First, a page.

One year after the war ended, on Friday, November 14, 1919, the university held a “Patriotism Day” memorial. At noon, in accordance to “General Order No. 1 as issued by President Robert Vinson,” classes were dismissed, and all students, faculty and staff assembled in military style in front of Old Main, where, for the first and only time, the service flag had been hung on the university’s flag pole.

    Engineering dean Thomas Taylor acted as commanding officer. The names of University men and women who lost their lives were read, “Taps” was heard, and as the band played “The Star Spangled Banner,” the flag was slowly lowered, folder and solemnly carried into the Library (now Battle Hall) to be preserved in the archives.

    Unfolding the service flag

    Briscoe Center staffers Evan Hocker and Margaret Schlankey look over the flag, opened half way on the conference room table. Photo: Jim Nicar

    Two decades later, the flag was placed on loan to the Texas Memorial Museum, where it was on exhibit through World War II. But in the post-war rush of returning veterans, increasing enrollment and campus construction, the flag was boxed and shelved with the museum’s natural history collections. It was checked and cleaned in 1961, and with the museum’s growing acquisitions needing more shelf space, was discovered misplaced and returned to the UT archives in 2004.

    Late last spring, while talking with Evan Hocker about UT history, the subject of World War I surfaced, and I mentioned my long-ago search for the flag. Evan checked the catalog, discovered the flag had arrived from the museum, and we made an appointment to see it.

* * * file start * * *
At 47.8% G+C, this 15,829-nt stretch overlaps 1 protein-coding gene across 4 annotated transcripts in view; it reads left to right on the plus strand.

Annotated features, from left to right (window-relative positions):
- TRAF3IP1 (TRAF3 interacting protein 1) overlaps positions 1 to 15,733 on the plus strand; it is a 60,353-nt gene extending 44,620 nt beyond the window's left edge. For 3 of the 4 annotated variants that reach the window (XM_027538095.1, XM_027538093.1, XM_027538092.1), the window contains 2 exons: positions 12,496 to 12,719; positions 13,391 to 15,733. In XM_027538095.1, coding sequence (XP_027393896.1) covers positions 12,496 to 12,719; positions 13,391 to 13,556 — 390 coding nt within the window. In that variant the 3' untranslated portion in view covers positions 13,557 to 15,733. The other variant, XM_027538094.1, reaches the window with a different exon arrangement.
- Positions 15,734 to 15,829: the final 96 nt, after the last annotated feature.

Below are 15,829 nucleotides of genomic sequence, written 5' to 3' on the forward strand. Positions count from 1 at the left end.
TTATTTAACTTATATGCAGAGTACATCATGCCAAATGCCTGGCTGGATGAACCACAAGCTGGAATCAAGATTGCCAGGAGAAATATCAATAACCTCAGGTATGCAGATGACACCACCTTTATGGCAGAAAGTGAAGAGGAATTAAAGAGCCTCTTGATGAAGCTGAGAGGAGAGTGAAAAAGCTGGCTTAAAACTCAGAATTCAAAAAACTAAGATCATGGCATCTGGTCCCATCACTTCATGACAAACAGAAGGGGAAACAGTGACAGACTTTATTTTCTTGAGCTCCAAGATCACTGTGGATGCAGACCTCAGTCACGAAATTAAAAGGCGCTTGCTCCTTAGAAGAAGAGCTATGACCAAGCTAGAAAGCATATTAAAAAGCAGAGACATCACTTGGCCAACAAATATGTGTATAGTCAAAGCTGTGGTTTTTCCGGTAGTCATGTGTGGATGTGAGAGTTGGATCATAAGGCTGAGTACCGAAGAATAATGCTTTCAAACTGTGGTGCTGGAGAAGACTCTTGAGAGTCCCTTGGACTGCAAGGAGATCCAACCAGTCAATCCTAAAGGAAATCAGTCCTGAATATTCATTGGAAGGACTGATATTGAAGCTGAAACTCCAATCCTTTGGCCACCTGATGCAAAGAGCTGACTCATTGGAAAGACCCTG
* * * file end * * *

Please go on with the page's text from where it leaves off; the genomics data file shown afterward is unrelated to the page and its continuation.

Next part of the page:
At the Briscoe Center, Evan and I found the largest table available, but were still only able to safely unfold the 93-year old flag halfway. After so many decades, I imagined it would be faded and tattered. We found a few tiny holes here and there, but the service flag was incredibly well preserved, its rich blues and reds still brilliant after almost a century. I wondered about the stars. Did the women involved in creating the flag have stars picked out for specific persons, friends or family? And who accepted the unhappy task of sewing a white star on top of a blue?

    We took pictures, checked for damage, counted and measured the hand-sewn stars, and even weighed the flag (nine pounds exactly). It was refolded — this time with rolls of tissue paper placed in each fold to prevent creasing — and returned to the safety of the University Archives.

    Jim Nicar is the director of the UT Heritage Society at the Texas Exes. Visit the Texas Exes UT History Central Web site for more fun facts about the university’s history.

    • Quote 2
      John Morris said on July 17, 2011 at 3:21 p.m.
      Agree whole heartedly with Mr. Cardwell -- should be required reading for every entering freshman and transfer student. Another requirement: some background on why the football stadium is called "Memorial Stadium," with all due respect to Coach Royal. I know Coach Royal personally, and he deserves the recognition. But it's apparent that few, anymore, know that the stadium originally honored UT students who gave their lives in WWI. A sad legacy for a great "memorial" to so many.
    • Quote 2
      George Cardwell said on July 10, 2011 at 5:05 p.m.